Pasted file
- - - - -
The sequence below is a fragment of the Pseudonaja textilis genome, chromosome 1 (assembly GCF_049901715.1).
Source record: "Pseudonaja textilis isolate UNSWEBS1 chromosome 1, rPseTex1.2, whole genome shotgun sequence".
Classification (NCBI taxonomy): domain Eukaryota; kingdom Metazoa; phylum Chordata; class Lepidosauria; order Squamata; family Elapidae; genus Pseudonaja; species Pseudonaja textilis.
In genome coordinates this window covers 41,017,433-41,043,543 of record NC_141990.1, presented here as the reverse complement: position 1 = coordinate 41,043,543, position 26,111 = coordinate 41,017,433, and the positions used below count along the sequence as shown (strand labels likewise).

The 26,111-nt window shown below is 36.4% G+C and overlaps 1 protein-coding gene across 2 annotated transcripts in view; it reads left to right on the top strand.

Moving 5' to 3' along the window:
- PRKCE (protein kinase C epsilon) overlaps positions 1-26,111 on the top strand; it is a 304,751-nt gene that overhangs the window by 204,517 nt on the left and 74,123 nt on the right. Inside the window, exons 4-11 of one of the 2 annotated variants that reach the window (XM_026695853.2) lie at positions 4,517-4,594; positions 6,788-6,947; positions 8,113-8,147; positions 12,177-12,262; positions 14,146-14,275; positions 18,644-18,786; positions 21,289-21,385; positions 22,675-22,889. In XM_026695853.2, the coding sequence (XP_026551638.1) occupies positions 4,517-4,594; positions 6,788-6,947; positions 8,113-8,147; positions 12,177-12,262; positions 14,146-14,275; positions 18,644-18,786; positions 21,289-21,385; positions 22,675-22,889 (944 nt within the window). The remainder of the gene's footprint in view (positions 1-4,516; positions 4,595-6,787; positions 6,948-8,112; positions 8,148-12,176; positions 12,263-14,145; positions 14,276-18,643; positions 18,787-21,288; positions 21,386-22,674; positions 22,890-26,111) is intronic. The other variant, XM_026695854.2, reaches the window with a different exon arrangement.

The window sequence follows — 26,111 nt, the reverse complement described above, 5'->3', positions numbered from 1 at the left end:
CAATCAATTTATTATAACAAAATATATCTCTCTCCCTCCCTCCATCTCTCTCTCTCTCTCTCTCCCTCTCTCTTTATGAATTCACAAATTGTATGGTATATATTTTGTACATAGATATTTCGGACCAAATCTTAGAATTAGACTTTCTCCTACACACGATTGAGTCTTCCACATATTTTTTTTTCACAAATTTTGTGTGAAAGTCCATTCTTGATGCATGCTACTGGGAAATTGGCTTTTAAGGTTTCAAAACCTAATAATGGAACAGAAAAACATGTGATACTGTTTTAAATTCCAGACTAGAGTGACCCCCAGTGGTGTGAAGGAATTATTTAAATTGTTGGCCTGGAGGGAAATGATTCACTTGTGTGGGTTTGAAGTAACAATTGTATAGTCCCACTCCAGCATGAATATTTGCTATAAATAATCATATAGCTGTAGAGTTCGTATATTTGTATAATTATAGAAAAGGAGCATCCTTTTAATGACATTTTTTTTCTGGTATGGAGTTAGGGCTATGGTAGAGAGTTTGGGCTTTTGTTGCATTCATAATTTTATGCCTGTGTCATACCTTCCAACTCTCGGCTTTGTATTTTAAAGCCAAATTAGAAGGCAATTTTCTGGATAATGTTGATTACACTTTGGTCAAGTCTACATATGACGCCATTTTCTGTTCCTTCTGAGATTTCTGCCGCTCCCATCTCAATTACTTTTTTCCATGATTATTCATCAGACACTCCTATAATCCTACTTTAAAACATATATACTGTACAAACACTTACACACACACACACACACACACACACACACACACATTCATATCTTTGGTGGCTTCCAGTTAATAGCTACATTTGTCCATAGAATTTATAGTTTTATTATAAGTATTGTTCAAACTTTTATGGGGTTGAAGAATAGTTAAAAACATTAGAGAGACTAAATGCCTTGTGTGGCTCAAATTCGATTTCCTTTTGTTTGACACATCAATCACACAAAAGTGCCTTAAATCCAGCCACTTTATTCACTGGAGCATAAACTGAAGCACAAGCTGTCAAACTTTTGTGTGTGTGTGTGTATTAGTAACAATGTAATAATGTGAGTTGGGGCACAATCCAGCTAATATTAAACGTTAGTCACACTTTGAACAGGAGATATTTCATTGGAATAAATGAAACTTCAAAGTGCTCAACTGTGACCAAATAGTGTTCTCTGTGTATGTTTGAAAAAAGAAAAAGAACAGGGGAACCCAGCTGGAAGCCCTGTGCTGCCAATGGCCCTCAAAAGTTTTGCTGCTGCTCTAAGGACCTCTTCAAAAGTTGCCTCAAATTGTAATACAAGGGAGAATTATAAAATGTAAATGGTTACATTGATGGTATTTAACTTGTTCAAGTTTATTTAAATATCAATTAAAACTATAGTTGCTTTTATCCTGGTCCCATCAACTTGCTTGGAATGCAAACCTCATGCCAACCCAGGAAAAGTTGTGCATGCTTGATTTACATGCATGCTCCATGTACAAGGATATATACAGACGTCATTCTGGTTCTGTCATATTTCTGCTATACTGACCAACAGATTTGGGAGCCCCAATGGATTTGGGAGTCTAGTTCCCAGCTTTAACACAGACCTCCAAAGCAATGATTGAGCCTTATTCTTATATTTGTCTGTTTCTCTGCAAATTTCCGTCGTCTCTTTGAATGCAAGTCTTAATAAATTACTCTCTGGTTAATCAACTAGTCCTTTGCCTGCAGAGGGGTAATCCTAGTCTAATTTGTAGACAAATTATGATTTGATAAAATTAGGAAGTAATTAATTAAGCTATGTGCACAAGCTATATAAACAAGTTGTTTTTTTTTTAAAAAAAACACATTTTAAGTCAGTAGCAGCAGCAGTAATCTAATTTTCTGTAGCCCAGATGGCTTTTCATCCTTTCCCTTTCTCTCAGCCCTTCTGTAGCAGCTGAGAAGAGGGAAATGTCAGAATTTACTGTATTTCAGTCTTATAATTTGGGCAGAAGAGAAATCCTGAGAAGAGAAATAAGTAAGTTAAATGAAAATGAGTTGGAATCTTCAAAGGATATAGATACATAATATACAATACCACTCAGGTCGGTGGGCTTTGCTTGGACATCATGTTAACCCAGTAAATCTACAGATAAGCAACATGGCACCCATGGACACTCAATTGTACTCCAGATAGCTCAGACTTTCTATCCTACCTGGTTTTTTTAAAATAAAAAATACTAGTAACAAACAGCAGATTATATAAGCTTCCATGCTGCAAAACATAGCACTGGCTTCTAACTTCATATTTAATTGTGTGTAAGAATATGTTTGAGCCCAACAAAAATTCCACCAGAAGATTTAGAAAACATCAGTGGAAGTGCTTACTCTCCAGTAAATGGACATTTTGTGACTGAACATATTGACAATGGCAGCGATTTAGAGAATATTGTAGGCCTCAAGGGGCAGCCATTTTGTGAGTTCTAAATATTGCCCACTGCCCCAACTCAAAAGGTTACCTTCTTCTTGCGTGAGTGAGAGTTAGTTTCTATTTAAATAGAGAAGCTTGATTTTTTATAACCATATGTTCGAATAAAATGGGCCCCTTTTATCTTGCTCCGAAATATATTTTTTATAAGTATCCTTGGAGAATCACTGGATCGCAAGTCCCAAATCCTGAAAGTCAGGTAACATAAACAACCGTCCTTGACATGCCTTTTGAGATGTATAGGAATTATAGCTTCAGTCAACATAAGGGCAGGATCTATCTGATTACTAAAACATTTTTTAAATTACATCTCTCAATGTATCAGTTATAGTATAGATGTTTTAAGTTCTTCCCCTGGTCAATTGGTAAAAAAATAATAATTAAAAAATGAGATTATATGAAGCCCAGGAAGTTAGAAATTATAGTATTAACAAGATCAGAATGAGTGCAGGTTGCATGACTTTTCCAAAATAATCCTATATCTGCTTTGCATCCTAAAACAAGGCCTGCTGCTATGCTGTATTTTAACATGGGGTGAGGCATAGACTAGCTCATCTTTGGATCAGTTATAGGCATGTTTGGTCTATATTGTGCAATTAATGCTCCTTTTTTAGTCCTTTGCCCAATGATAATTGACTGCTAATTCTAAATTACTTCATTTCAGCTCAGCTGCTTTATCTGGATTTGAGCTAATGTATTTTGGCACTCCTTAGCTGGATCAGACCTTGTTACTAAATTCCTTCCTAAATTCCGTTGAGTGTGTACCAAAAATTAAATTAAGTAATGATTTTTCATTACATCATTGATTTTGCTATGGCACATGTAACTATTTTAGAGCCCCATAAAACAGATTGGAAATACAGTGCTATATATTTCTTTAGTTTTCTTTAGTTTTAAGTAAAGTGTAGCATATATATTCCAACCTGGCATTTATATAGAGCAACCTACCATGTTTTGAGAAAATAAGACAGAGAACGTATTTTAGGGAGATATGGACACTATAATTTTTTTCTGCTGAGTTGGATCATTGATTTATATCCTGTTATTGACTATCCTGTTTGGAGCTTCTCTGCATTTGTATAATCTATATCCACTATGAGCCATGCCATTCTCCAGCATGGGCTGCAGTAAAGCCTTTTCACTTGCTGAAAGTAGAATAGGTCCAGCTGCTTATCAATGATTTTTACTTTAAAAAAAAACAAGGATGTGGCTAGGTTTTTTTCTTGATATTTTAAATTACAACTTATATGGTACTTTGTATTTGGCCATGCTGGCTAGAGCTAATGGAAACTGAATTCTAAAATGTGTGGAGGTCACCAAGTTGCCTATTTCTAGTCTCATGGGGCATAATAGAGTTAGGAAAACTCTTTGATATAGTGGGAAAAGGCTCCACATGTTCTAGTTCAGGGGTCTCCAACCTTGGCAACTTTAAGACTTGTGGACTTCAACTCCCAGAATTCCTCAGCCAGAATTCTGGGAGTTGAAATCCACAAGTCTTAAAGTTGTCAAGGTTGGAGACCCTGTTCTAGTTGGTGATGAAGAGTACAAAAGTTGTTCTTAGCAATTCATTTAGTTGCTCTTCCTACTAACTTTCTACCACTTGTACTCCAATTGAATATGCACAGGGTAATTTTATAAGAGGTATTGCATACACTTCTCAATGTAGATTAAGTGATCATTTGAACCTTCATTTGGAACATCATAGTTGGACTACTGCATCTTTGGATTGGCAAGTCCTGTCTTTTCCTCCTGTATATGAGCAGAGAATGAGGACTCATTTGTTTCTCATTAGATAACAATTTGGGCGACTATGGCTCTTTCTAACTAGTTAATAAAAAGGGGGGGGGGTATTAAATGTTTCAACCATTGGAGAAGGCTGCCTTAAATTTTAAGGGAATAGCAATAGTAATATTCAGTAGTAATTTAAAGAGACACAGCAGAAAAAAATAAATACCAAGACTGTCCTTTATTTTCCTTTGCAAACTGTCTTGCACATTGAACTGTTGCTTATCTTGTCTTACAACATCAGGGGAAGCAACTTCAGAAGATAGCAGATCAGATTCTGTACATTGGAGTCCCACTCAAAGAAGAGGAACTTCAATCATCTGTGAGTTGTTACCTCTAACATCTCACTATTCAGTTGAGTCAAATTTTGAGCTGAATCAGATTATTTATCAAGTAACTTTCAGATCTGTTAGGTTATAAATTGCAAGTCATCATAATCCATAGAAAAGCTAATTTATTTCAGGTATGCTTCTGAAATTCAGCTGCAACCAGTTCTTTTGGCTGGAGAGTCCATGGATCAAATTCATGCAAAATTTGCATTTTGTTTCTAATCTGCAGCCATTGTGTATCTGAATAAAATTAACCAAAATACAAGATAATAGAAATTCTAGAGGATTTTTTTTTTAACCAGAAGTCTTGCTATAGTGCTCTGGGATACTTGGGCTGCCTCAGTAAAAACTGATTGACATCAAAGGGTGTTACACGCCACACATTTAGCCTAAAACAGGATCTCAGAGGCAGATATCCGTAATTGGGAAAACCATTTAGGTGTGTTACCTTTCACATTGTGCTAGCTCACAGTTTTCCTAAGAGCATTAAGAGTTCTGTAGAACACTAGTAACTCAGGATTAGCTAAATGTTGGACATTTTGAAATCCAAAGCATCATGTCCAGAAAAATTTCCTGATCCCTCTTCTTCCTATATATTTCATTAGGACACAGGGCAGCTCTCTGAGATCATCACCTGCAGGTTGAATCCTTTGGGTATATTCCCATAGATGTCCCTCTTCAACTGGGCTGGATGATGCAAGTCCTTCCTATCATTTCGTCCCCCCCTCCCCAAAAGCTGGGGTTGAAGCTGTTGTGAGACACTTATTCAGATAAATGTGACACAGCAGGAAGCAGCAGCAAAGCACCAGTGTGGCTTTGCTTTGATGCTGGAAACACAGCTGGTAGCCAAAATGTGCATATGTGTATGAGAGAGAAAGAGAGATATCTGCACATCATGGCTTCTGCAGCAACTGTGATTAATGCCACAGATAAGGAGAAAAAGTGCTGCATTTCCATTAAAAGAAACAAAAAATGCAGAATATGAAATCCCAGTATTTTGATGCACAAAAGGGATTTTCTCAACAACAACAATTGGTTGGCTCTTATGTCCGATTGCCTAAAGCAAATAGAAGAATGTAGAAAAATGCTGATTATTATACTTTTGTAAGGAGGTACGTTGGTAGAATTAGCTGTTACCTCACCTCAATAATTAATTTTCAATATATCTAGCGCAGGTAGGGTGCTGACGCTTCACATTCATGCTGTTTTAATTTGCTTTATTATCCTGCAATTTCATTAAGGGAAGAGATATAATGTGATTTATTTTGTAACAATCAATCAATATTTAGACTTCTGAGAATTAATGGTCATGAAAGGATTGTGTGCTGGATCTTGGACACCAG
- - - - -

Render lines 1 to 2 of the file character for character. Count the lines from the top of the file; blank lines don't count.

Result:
The sequence below is a fragment of the Pseudonaja textilis genome, chromosome 1 (assembly GCF_049901715.1).
Source record: "Pseudonaja textilis isolate UNSWEBS1 chromosome 1, rPseTex1.2, whole genome shotgun sequence".